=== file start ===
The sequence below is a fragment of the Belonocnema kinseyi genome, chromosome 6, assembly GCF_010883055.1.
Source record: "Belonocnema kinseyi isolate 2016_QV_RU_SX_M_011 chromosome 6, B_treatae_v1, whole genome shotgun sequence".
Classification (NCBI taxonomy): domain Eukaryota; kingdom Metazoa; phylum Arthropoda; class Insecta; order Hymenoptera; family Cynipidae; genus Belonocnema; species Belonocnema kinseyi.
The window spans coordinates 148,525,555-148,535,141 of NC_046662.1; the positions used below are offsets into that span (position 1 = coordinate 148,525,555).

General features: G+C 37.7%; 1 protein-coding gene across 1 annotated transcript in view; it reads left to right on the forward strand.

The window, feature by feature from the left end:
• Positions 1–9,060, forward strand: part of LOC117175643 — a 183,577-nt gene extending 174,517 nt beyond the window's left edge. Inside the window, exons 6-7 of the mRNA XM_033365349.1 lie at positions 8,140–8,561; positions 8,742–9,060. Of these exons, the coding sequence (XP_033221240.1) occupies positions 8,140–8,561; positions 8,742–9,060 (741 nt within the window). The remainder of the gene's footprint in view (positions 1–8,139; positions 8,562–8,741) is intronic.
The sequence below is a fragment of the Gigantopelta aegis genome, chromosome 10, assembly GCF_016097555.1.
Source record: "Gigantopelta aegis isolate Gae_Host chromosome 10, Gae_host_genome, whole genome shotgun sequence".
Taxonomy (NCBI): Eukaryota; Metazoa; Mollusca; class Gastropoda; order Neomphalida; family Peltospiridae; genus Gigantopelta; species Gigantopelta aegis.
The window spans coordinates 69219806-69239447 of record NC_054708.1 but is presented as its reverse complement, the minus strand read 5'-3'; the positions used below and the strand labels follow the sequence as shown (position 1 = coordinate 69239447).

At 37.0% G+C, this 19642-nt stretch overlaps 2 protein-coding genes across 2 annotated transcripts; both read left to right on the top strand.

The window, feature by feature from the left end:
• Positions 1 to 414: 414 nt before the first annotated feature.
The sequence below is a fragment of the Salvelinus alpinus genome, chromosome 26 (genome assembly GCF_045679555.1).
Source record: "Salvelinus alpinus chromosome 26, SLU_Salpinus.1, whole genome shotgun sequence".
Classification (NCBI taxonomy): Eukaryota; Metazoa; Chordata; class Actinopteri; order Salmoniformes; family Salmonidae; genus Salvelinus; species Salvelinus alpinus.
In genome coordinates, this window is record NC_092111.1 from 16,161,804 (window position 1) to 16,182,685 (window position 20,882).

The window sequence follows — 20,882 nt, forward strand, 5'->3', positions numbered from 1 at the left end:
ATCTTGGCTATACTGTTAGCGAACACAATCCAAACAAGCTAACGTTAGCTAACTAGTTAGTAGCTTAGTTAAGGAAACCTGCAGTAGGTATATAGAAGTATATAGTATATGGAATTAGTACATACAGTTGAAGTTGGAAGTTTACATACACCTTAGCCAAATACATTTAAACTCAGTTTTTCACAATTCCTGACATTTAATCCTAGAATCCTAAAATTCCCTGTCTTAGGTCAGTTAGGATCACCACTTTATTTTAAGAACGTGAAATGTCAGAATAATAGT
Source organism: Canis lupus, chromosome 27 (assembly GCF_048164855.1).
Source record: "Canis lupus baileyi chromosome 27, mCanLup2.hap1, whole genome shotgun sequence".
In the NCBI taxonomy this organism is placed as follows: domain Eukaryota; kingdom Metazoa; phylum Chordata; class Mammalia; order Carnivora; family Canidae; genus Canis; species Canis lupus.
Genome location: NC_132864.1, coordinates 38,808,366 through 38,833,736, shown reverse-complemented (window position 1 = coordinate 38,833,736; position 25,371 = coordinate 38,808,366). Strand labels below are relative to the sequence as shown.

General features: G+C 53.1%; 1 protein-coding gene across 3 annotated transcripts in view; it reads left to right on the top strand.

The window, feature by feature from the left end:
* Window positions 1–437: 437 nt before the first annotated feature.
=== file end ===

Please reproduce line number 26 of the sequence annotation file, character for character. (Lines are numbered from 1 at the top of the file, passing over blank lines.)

The window, feature by feature from the left end: